Massive demolition coming to Forest Park Southeast

The agenda for the Preservation Board meeting on Monday, April 24 shows an application for demolition permits for 30 buildings in Forest Park Southeast. These buildings are owned by Forest West Properties, which is tied to Washington University. Apparently the demolition is related to an infill housing project.

A quick memory scan and drive-by shows that at least ten of the buildings are of high local architectural merit and are structurally sound. I was surprised at how many of these buildings are masonry and how many are two-story buildings. I'm sure that the infill housing developer and their friends in city government will be talking "density" even though they will be replacing four unit buildings with single-family homes. Some of the wood-frame buildings on the list are of questionable architectural merit and are quite dilapidated, but probably 10-15 of these buildings are clearly worth preserving.

We will be developing a site section with photos and short evaluations; in the meantime, we managed to find photos of three of the buildings in our collection:
4371 Hunt Avenue; 4484 and 4486-90 Vista Avenue.

Monday, April 17, 2006

Magnolia Square: The Triumph of Mediocrity

The website for "Magnolia Square," the development set to replace St. Aloysius Gonzaga Church, shows that the development has changed since it was proposed to the city's Preservation Board in December. For one thing, DiMartino Homes (James Wohlert's company) has joined with two other companies, Heyde Homes and Prather Homes, to develop the project. Perhaps this move addresses perceived shortcomings on DiMartino's part.

Most interesting is that, despite intense criticism of the site plan and a supposed effort by the Planning and Urban Design Agency to make it more site-appropriate, the site plan has not changed much. The four lots on January are still unusually large and suburban; the corner lots created have no alley access and all four place the primary elevation of the homes along the length rather than the width of each lot. This layout takes suburban principles and rather awkwardly places them in the city, where such lots are rare and mostly used for grand, large homes. Yet the developers no doubt know that large, wide homes fetch larger prices than city-style shotguns. I should note that the hipped-roof option for the "January Model" of home one can build on these lots looks a lot like the rectory of the church that will be demolished. What gross pastiche!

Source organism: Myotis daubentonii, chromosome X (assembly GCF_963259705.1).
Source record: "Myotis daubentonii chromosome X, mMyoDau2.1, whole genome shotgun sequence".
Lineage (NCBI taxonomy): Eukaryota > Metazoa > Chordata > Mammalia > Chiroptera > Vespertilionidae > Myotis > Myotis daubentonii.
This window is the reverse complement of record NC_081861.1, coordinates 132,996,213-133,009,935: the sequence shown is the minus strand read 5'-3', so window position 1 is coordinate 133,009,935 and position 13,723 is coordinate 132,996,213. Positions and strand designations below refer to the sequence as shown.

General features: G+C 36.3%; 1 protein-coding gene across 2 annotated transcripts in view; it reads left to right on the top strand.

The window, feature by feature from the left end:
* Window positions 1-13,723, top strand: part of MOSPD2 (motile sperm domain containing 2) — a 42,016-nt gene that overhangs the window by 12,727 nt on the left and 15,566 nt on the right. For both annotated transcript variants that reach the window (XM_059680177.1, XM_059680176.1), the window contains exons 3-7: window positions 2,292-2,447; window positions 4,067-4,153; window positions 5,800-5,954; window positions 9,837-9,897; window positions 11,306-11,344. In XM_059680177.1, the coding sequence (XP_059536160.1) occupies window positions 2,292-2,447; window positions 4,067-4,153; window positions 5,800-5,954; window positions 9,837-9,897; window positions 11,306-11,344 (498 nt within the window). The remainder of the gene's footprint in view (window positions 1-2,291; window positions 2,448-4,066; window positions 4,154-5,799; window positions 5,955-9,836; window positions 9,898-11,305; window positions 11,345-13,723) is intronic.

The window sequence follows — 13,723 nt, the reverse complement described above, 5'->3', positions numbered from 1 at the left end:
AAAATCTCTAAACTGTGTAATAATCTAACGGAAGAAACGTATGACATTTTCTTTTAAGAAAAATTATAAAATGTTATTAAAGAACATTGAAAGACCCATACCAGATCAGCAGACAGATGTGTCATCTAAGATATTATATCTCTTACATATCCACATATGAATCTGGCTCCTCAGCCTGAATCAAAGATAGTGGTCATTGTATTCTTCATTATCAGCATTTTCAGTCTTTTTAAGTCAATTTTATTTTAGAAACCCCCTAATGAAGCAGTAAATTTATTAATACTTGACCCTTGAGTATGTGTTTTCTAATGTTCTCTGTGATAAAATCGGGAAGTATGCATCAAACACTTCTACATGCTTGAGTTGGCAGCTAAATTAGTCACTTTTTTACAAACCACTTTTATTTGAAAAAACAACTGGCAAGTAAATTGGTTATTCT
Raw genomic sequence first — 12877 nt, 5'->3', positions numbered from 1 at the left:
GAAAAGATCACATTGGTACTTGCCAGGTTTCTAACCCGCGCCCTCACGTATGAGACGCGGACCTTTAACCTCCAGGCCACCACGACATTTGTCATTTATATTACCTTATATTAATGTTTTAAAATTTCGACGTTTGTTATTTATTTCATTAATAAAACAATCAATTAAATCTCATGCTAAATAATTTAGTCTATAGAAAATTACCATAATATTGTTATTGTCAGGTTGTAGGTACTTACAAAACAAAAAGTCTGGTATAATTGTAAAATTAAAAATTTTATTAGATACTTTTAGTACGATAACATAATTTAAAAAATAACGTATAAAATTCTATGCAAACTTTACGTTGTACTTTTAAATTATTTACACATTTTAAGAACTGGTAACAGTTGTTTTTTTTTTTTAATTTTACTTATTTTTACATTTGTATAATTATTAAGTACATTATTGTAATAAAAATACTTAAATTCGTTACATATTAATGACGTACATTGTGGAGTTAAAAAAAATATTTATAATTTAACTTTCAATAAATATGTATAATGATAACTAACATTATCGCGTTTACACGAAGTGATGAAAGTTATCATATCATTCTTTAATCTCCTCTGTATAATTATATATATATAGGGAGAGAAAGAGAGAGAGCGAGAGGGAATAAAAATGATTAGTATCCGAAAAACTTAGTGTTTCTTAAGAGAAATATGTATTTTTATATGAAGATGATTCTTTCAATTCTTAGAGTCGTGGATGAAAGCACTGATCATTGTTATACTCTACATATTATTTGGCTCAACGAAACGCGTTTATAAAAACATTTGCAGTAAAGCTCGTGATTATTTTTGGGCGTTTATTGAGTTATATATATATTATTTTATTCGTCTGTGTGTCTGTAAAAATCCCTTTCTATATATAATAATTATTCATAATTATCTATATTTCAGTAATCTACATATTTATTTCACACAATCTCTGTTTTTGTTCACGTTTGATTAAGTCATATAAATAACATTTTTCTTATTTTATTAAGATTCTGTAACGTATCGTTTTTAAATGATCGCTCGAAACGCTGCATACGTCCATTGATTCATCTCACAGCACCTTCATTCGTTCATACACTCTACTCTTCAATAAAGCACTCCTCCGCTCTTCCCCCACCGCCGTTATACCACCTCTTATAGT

Other models are called "Marie" and, most silly, "Royal Star." The Royal Star is a masterpiece of deception, though, and critics should note its innovative form. The Royal Star manages to create a rambling mess of a automobile-centered dwelling featuring a connected three-car garage with -- I'm not kidding -- shotgun-style parking! This model is designed for a more traditionally-sized city lot, so it is very narrow and long. With the garage in back, it almost stretches from the front yard to the alley, killing that oh-so-sought-after yard space developers like DiMartino like to sell. I guess that's a privilege of the buyers of the January model.

The Royal Star also has its entrance off to one side of the porch, which is an architectural tendency that enforces the deceptive nature of the model. Not only is it a suburban home trying to disguise itself as a shotgun, but it won't even make its front door obvious. A true expression of a an entrance is clear to indicate the function of the porch and doorway; this arrangement may assuage concerns for "security" but it robs the home of the beauty of clear functional expression.